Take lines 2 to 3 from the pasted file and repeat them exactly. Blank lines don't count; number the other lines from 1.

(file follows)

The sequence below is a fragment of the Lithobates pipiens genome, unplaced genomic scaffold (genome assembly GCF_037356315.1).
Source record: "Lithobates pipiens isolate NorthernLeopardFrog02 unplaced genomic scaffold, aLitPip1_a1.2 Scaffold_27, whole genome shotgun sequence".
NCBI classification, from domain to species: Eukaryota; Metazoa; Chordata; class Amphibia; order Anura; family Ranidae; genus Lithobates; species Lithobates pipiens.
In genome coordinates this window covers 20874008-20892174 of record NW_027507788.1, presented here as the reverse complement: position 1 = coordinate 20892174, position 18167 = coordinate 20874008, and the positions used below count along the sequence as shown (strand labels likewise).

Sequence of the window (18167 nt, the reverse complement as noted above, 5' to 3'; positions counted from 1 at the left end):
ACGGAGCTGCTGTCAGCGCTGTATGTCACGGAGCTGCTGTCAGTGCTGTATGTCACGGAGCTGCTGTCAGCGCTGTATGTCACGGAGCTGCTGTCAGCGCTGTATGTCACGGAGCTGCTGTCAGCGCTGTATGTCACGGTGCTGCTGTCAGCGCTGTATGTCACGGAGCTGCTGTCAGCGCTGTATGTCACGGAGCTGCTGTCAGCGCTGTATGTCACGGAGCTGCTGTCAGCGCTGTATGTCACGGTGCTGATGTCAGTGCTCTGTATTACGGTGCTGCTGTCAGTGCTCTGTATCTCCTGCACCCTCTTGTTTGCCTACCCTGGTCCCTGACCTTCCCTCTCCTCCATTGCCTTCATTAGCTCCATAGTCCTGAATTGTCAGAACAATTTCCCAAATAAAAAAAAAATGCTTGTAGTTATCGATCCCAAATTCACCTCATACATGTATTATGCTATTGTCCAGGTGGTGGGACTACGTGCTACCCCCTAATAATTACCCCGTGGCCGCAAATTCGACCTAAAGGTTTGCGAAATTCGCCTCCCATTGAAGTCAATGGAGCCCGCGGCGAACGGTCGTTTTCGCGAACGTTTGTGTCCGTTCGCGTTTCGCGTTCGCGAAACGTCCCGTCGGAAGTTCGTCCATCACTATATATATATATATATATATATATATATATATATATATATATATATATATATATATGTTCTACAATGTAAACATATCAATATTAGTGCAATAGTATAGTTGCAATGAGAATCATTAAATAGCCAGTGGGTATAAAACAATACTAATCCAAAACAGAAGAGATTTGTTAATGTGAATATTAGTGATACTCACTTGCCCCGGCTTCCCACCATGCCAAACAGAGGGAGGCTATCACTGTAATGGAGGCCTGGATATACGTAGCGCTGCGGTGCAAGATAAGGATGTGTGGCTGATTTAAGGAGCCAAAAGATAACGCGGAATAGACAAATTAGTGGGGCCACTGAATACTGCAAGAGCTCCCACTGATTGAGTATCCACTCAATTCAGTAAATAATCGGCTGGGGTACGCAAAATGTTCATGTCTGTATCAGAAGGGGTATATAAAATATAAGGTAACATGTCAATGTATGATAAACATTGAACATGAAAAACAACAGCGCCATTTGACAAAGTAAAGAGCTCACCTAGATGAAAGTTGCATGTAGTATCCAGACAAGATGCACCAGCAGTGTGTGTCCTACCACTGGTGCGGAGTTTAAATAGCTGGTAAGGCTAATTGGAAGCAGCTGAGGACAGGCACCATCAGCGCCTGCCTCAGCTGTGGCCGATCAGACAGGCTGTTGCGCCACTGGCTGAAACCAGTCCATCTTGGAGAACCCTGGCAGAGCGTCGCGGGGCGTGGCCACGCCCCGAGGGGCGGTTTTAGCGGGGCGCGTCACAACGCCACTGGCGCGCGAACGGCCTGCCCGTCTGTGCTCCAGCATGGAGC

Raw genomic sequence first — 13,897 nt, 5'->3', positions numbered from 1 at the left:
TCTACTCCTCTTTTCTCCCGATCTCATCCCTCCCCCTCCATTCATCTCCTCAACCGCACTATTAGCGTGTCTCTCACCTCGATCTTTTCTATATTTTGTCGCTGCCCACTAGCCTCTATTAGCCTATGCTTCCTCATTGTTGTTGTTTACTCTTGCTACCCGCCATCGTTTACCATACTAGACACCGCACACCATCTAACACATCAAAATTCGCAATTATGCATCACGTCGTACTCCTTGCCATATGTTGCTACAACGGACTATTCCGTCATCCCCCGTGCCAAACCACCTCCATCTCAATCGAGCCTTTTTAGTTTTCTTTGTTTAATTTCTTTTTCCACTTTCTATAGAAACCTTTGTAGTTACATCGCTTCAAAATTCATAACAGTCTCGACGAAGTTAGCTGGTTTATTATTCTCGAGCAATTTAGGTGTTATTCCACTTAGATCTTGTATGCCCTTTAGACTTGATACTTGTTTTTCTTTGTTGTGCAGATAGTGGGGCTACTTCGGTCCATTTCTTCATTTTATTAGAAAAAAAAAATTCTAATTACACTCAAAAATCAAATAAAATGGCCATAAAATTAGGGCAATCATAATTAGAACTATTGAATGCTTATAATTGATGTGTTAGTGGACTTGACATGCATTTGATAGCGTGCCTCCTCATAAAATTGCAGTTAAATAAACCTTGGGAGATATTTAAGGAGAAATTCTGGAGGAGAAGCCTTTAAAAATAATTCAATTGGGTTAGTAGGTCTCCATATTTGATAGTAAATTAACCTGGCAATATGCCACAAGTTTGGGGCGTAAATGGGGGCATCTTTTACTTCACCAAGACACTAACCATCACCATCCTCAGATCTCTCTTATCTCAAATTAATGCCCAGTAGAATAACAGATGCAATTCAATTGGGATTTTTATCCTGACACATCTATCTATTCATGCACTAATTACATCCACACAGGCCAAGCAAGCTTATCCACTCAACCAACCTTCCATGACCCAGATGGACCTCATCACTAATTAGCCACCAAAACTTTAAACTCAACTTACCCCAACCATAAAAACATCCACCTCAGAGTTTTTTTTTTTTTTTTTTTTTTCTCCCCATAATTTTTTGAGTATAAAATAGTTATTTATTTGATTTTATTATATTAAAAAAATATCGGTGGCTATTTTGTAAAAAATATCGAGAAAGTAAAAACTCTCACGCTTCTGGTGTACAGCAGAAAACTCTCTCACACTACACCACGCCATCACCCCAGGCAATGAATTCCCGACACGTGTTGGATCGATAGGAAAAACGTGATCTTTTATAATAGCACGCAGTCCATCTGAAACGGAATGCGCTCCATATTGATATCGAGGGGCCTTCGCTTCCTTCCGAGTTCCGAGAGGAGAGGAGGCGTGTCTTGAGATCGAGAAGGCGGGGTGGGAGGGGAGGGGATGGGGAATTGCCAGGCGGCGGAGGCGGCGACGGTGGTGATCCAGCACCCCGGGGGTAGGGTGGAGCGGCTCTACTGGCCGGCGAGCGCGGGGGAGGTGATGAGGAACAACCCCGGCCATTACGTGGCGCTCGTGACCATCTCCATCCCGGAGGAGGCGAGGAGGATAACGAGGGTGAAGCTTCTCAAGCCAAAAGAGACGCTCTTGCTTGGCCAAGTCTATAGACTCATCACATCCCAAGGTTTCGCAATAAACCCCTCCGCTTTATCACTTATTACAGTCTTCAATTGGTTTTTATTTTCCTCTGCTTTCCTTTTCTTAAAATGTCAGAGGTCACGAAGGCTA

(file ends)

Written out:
Source record: "Lithobates pipiens isolate NorthernLeopardFrog02 unplaced genomic scaffold, aLitPip1_a1.2 Scaffold_27, whole genome shotgun sequence".
NCBI classification, from domain to species: Eukaryota; Metazoa; Chordata; class Amphibia; order Anura; family Ranidae; genus Lithobates; species Lithobates pipiens.